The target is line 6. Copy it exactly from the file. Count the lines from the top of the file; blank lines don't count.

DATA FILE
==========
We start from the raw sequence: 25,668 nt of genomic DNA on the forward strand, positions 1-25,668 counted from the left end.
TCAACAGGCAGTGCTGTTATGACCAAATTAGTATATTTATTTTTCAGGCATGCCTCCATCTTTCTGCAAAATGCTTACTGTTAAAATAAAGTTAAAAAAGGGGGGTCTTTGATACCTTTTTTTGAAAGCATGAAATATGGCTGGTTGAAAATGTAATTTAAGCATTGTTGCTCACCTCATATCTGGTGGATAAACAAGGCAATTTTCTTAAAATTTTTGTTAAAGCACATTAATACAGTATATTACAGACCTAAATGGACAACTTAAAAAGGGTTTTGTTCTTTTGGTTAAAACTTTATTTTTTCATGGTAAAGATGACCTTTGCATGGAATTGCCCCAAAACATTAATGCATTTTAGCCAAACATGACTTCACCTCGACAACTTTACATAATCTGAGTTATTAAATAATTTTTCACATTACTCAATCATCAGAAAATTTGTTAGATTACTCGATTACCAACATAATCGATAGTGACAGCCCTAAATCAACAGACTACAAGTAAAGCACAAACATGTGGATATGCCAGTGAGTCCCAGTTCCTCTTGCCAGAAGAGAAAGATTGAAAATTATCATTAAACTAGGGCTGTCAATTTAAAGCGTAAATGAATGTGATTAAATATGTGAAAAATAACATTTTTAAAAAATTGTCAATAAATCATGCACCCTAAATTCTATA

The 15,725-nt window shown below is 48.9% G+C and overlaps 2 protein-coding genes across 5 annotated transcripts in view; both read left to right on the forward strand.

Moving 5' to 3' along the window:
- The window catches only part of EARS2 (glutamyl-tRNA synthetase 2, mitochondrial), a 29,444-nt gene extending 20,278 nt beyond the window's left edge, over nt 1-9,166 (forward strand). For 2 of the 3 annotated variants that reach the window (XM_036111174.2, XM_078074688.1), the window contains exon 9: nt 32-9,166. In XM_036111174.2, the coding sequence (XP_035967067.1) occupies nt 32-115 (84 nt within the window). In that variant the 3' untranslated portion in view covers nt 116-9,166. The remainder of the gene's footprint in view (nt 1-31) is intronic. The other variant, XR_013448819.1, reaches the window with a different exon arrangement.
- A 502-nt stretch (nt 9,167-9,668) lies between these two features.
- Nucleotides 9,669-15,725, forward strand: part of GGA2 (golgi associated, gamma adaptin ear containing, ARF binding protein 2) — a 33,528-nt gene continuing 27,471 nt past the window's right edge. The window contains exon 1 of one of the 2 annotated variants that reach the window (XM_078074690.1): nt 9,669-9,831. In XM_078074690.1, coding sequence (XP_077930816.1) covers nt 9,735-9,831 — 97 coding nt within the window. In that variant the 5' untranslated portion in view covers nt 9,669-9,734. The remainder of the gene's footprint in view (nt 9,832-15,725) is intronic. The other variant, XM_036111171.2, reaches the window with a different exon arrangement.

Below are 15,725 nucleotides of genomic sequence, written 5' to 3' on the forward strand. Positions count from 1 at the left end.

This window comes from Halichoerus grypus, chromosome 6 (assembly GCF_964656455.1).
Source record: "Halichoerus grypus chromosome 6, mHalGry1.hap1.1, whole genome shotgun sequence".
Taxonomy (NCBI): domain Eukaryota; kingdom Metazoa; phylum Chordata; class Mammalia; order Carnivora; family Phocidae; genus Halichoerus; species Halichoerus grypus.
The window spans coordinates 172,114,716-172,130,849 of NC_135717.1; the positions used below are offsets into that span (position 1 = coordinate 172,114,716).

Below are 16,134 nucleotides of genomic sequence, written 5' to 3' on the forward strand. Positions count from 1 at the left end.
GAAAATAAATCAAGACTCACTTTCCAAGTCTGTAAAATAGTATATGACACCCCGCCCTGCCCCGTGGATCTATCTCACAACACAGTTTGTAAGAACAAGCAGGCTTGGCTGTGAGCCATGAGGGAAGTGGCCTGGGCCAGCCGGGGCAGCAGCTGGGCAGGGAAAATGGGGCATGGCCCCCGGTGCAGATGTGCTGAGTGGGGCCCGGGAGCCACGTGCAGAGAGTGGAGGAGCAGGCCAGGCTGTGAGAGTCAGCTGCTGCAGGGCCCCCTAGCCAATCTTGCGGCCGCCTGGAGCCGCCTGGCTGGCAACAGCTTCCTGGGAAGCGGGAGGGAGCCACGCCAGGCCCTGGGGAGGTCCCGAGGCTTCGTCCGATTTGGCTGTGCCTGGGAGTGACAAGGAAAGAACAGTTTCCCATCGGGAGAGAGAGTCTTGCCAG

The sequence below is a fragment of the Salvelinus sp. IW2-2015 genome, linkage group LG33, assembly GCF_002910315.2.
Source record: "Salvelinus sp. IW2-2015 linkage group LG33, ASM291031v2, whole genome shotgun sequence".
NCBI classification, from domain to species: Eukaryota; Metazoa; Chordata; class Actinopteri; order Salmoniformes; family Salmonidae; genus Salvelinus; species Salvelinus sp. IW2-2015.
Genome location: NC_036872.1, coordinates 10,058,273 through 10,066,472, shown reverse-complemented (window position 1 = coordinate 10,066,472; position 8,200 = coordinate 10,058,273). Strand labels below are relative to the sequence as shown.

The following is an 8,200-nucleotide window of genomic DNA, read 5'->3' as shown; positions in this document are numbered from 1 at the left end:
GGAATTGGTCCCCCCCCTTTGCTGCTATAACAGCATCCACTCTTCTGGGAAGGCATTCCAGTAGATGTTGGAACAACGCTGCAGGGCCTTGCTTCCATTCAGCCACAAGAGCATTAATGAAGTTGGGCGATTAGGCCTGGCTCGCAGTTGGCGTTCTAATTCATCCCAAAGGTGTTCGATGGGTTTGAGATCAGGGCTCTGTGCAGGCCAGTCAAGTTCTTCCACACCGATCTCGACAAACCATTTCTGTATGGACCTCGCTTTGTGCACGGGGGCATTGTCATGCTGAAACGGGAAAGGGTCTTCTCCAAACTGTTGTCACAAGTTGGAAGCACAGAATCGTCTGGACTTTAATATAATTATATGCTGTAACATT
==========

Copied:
- A 502-nt stretch (nt 9,167-9,668) lies between these two features.